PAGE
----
February 22, 2011
*Source: Energy Information Administration
Political turmoil in the Middle East, most recently in Egypt and Libya, is putting the United States’ already tenuous energy security on more fragile ground. The recent waves of political uprisings in Northern Africa and the Middle East have sparked concern of lost crude oil production, which in turn could cause U.S. gasoline prices to spike.
The Egyptian controlled Suez Canal and Suez pipeline are responsible for the transportation of nearly four million barrels of oil and petroleum products a day. Libya, an OPEC country, holds the largest proven oil reserves in Africa and accounts for five percent of U.S. oil imports. The disruption of Libyan oil production and further Middle Eastern political strife (Saudi Arabia, Iran, etc.) could dramatically influence the price of fuel. Coupled with the Obama Administration’s de facto moratorium on offshore drilling, American families could see gasoline prices rise above four dollars.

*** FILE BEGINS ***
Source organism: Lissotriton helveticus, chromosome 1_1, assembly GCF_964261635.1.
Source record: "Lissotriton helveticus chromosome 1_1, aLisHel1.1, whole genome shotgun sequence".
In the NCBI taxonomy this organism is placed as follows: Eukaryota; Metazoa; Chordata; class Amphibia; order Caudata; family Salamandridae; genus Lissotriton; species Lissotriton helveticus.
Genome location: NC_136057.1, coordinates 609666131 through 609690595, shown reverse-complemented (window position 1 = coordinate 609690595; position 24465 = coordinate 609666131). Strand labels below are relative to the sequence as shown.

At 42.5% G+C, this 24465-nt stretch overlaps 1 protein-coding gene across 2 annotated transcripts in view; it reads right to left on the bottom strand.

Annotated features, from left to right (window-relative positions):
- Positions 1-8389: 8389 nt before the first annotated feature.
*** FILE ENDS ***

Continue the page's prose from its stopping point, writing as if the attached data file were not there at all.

Americans are bracing for rising gasoline prices as a result of Middle East turmoil and the Obama Administration’s anti-energy policies:
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